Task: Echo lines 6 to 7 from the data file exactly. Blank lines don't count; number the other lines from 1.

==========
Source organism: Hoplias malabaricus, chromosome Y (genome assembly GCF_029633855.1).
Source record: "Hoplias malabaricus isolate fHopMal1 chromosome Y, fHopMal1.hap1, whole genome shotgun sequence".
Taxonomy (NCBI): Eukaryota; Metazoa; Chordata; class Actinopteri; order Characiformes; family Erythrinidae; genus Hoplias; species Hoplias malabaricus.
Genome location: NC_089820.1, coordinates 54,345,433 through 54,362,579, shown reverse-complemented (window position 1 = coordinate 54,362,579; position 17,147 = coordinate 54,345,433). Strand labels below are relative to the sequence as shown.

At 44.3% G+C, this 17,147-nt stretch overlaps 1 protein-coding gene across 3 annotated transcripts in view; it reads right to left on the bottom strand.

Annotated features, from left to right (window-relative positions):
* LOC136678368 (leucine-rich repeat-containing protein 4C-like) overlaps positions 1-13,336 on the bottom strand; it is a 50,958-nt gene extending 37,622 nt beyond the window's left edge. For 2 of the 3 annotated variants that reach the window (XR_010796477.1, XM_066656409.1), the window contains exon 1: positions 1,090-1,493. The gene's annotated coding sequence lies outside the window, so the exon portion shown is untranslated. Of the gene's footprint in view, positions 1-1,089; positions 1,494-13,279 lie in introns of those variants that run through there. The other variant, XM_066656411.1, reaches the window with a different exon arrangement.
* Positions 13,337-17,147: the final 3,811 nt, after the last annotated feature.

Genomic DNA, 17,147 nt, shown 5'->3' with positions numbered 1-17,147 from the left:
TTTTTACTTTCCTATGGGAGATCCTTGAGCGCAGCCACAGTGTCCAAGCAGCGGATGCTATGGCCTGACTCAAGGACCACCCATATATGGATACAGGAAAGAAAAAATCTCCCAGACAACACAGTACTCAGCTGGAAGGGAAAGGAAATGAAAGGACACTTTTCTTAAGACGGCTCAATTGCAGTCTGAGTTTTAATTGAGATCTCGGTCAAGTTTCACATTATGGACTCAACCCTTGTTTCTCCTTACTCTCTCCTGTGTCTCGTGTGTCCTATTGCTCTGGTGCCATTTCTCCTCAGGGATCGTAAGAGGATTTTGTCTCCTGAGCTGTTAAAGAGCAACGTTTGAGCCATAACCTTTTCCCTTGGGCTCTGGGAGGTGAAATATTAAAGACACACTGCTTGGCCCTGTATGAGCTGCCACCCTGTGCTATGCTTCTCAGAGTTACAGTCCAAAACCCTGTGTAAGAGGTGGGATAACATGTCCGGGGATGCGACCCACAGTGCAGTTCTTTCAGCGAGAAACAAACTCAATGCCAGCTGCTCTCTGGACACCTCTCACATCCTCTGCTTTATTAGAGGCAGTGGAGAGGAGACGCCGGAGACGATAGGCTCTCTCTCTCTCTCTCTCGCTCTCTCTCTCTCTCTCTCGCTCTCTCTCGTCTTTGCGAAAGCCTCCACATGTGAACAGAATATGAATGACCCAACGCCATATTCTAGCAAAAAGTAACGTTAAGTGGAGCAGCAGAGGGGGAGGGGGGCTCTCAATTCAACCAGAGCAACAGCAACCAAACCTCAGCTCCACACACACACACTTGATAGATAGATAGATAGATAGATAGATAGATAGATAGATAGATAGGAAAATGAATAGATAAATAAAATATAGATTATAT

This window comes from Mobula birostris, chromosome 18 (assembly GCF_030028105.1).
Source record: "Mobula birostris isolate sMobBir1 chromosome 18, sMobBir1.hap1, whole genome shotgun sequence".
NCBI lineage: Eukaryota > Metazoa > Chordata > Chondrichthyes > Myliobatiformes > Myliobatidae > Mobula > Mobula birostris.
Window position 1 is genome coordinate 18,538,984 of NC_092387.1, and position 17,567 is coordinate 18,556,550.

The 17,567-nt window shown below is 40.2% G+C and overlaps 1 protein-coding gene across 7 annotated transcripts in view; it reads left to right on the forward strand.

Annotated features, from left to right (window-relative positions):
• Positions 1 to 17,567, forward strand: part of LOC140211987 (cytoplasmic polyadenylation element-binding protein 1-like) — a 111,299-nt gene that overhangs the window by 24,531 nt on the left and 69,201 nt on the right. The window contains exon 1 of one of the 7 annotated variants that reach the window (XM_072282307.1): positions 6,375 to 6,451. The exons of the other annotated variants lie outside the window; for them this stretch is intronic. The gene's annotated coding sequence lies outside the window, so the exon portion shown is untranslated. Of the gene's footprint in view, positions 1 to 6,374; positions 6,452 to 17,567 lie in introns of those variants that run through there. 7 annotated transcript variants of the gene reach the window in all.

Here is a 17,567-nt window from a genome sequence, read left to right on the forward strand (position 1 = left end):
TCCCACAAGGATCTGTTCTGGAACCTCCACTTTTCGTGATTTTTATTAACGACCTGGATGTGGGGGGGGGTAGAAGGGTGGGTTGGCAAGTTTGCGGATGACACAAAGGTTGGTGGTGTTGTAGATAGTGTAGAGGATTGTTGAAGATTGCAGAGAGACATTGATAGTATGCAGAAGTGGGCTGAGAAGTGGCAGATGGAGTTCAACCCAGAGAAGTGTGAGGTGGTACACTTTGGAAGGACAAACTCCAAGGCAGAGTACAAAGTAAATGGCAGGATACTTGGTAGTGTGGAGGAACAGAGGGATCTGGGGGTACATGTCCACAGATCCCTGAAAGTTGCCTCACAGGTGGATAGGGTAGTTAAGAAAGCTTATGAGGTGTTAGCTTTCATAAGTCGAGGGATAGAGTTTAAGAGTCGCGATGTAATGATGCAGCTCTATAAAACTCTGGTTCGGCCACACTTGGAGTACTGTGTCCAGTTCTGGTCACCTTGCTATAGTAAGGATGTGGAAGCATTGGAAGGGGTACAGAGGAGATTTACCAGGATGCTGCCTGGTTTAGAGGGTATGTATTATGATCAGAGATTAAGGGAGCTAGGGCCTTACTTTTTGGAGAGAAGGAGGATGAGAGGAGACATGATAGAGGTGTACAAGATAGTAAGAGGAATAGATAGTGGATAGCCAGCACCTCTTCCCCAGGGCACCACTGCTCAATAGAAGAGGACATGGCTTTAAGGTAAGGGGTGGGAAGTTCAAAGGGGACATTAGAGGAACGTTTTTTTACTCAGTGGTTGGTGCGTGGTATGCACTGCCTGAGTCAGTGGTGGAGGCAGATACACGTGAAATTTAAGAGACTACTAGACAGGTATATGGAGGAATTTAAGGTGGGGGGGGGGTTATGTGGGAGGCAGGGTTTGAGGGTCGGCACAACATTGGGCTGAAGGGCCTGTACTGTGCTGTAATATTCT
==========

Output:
Annotated features, from left to right (window-relative positions):
* LOC136678368 (leucine-rich repeat-containing protein 4C-like) overlaps positions 1-13,336 on the bottom strand; it is a 50,958-nt gene extending 37,622 nt beyond the window's left edge. For 2 of the 3 annotated variants that reach the window (XR_010796477.1, XM_066656409.1), the window contains exon 1: positions 1,090-1,493. The gene's annotated coding sequence lies outside the window, so the exon portion shown is untranslated. Of the gene's footprint in view, positions 1-1,089; positions 1,494-13,279 lie in introns of those variants that run through there. The other variant, XM_066656411.1, reaches the window with a different exon arrangement.